Monday, October 12, 2009

The Politics of Plumbing

Yesterday I fixed some of the plumbing in my mom's house. Before she moved in, I redid most of the plumbing and had one section that needed to be finished. After months of procrastinating, yesterday was the day. The basics of plumbing are really easy. It's actually amazing to me because I use to think it was the most intimidating aspect of home repair. Chris Mercogliano, former director of the Albany Free School, author of In Defense of Childhood and my plumbing mentor, taught me that "plumbing is sculpture." And it's very true. Plumbing is easier than most people would think but when it becomes difficult, that's when you have to become a sculptor. Yesterday I had to deal with the work of a lazy plumber that preceded me (not a very good sculptor).

For those of you who don't know about plumbing, I'll explain a couple of things. First of all I was working on supply lines, which is the hot and cold water that travels to your sink, shower and washing machine. They are very different than drain lines. Now you have several pipe options to chose from when installing supply lines. Back in the day they used wood pipes (probably not ideal) and later on lead pipes (clearly not ideal) and than the pipes that I ran into yesterday iron pipes (also not ideal).

The previous plumber was installing copper pipes (much better than wood, lead or iron) and ran into the dreaded "Iron Pipe". Now this person certainly knew that iron builds up sediment and essentially turns into a clogged artery. This is why he/she was using copper undoubtedly. (I've just decided that in honor of John McCain we will, from here on out, refer to "the previous plumber" as "Jo the plumber". I left off the "e" to preserve gender neutrality.) So when Jo ran into a section of iron pipe that was pressed up against the floor boards and running through a floor joist, Jo decided it wasn't worth it to fix it properly. Instead Jo left the pipe their and just connected to it. And now it was my turn. "Piece of cake mom I should be done in an hour." I got started ripping out the copper pipe and replacing it with PEX (more flexible than copper) and there it was the IRON PIPE. I wasn't intimidated at first. "I will either leave it there and run around it or I will rip it out." Than I figured out why Jo decided not to bother. There was no way to run around it without ripping out the joist. For those that know carpentry, you don't want to rip out a joist and it's not easy. And it was "almost" impossible to cut the pipe out. I stared and stared and of course had to call my friend Skye, who is the person I call for all things related to home repair and asked to borrow his reciprocating saw. I grabbed it and was able to cut one pipe out. The problem is I knew that I couldn't cut the other one out, it was almost impossible. It was sandwiched between a joist and a thick iron drain pipe. I didn't know what to do. I was about to accept defeat and run away crying, leaving my mom without any water at all in her house. In a moment of desperation, I grabbed a sledge hammer and just started hitting the pipe with no real idea how that would accomplish anything. I did it for five minutes. Finally something happened, the pipe dropped. It was just a little bit, but I could now get to it with the saw and wallah, I cut it loose. In ten minutes I had finished the rest of the job and for the first time in 6 months my mom could use the sink in her downstairs bathroom.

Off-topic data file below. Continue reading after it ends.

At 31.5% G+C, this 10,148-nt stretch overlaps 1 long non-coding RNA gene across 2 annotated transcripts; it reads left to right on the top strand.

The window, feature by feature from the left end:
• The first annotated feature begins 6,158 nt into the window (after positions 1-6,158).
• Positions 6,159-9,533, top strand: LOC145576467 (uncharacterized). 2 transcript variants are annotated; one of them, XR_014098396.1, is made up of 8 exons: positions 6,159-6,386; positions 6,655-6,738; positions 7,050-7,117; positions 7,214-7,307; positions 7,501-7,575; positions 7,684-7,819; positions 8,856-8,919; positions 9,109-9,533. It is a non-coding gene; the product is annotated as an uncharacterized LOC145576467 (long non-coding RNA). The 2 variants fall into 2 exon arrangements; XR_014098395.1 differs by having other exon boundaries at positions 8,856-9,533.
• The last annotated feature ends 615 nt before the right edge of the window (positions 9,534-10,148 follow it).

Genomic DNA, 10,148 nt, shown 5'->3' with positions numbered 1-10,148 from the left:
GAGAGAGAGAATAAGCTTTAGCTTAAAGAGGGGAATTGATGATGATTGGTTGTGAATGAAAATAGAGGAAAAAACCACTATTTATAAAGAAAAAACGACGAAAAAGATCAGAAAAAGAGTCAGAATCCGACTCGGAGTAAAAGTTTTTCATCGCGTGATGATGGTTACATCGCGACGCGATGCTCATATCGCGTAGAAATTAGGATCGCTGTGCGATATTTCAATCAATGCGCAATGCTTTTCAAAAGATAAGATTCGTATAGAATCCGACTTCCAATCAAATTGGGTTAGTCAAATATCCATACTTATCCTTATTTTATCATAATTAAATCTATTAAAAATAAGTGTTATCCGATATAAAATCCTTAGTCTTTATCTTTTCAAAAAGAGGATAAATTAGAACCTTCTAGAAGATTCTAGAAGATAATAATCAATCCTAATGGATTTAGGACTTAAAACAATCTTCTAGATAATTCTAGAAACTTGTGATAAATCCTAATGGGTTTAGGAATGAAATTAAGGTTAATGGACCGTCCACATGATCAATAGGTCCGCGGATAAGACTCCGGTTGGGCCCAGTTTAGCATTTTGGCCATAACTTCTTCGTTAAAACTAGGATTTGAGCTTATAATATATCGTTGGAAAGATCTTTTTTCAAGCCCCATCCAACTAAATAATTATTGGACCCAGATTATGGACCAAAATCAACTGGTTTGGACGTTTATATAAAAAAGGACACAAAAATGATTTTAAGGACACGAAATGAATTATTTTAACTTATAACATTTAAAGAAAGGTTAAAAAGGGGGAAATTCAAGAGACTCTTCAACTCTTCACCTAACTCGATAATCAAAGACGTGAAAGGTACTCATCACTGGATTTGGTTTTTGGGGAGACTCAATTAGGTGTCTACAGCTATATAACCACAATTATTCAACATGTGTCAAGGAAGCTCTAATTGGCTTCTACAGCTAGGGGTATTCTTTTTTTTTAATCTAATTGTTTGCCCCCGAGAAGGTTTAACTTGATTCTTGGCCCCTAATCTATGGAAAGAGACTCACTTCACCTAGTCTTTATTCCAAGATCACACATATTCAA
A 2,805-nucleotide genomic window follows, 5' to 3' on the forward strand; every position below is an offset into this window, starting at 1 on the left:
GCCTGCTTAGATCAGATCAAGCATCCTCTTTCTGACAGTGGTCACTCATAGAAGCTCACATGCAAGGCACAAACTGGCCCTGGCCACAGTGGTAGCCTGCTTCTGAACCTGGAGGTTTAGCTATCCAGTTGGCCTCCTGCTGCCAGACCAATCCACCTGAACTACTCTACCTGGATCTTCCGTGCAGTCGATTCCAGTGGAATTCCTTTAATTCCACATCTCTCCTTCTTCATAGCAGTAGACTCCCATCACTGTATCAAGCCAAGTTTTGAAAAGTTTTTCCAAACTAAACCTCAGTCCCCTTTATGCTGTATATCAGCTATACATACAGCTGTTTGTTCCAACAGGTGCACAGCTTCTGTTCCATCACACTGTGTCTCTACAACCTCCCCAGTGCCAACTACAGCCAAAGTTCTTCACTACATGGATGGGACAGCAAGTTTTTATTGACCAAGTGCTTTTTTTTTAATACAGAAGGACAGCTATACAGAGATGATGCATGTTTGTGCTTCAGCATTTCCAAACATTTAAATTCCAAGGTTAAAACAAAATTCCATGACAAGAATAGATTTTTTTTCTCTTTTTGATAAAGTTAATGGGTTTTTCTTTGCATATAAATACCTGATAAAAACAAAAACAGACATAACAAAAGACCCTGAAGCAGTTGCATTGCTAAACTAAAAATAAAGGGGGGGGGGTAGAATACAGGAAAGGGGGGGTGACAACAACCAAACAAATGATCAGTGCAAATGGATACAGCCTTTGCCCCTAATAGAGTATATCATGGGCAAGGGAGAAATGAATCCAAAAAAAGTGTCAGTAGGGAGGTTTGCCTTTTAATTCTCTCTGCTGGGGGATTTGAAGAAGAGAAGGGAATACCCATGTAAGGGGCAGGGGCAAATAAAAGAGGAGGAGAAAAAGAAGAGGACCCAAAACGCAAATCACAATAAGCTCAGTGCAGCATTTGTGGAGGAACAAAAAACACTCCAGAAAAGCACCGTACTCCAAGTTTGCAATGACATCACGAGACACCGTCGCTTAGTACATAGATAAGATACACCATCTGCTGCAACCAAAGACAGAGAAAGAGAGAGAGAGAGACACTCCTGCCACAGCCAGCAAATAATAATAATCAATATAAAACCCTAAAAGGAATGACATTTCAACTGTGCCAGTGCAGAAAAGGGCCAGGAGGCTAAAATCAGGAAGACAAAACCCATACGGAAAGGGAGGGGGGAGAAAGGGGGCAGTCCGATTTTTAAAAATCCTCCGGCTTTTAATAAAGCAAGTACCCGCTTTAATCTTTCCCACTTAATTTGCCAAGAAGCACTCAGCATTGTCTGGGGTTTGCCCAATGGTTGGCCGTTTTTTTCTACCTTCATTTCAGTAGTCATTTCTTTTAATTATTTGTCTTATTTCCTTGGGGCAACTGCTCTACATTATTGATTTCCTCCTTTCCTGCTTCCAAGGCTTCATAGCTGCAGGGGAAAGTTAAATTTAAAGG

The moral of the story is: When building a sculpture don't be afraid to use a sledgehammer if you have to.

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